“Thousands of women gathered in Washington, D.C. to call for a constitutional amendment guaranteeing women the right to vote. While women had been fighting hard for suffrage for over 60 years, this marked the first major national event for the movement.
The huge parade, which was spearheaded by Alice Paul and the National American Woman Suffrage Association, was held on March 3, 1913. Riding atop a white horse, lawyer and activist Inez Milholland led over five thousand suffragettes up Pennsylvania Avenue, along with over 20 parade floats, nine bands, and four mounted brigades.
The organizers of the parade also maximized attention on the event by strategically hosting it just one day before the inauguration of President-elect Woodrow Wilson. This tactic worked. As the women marched from the U.S. Capitol toward the Treasury Building, they were met by thousands of spectators, many in town for the inauguration.
Not all spectators were kind. Some marchers were jostled, tripped, and violently attacked, while police on the parade route did little to help. By the end of the day, over 100 women had to be hospitalized for injuries. However, the women did not give up; they finished the parade. Their experiences led to major news stories and even congressional hearings. Historians later credited the 1913 parade for giving the suffrage movement a new wave of inspiration and purpose.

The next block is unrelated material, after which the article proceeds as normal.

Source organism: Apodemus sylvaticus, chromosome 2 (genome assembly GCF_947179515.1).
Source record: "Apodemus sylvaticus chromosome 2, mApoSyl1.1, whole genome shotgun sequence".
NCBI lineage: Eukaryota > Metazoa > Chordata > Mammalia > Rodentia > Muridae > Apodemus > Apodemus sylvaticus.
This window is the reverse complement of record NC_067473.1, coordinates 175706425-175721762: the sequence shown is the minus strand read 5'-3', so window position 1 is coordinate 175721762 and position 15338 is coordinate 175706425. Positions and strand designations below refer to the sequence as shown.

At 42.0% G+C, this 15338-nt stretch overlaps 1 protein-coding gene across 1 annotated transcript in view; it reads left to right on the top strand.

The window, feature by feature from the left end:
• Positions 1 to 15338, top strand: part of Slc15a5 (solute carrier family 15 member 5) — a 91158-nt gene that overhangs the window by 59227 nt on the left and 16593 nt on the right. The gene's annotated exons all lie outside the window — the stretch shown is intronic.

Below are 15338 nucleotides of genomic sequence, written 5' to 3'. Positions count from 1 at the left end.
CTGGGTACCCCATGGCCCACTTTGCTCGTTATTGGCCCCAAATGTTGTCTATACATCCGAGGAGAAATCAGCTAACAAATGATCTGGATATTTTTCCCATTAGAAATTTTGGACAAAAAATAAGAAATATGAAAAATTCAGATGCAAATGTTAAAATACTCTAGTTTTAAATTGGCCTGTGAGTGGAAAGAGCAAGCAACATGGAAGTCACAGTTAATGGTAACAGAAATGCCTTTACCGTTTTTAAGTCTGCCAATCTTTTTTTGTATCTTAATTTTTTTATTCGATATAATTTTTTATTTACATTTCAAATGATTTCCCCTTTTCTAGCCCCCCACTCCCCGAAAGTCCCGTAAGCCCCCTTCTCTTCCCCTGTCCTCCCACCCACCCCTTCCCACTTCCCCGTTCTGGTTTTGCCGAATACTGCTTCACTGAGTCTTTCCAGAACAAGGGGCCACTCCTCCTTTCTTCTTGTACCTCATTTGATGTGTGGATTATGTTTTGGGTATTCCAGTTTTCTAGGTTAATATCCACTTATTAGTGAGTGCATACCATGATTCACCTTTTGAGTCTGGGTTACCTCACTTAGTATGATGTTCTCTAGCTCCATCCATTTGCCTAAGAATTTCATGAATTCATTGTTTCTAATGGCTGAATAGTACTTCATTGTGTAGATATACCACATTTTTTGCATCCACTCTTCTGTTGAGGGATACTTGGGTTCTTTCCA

While it took another seven years for the Nineteenth Amendment to be ratified on August 18, 1920, the women who marched on this day in history accomplished their goal of reinvigorating the suffrage movement. As the official parade pamphlet read, they gave “expression to the nation-wide demand for an amendment to the United States Constitution enfranchising women.” Alice Paul, Inez Milholland, and the others who marched in 1913 are just some of the women who made a more just and prosperous future possible for all Americans.” [credit]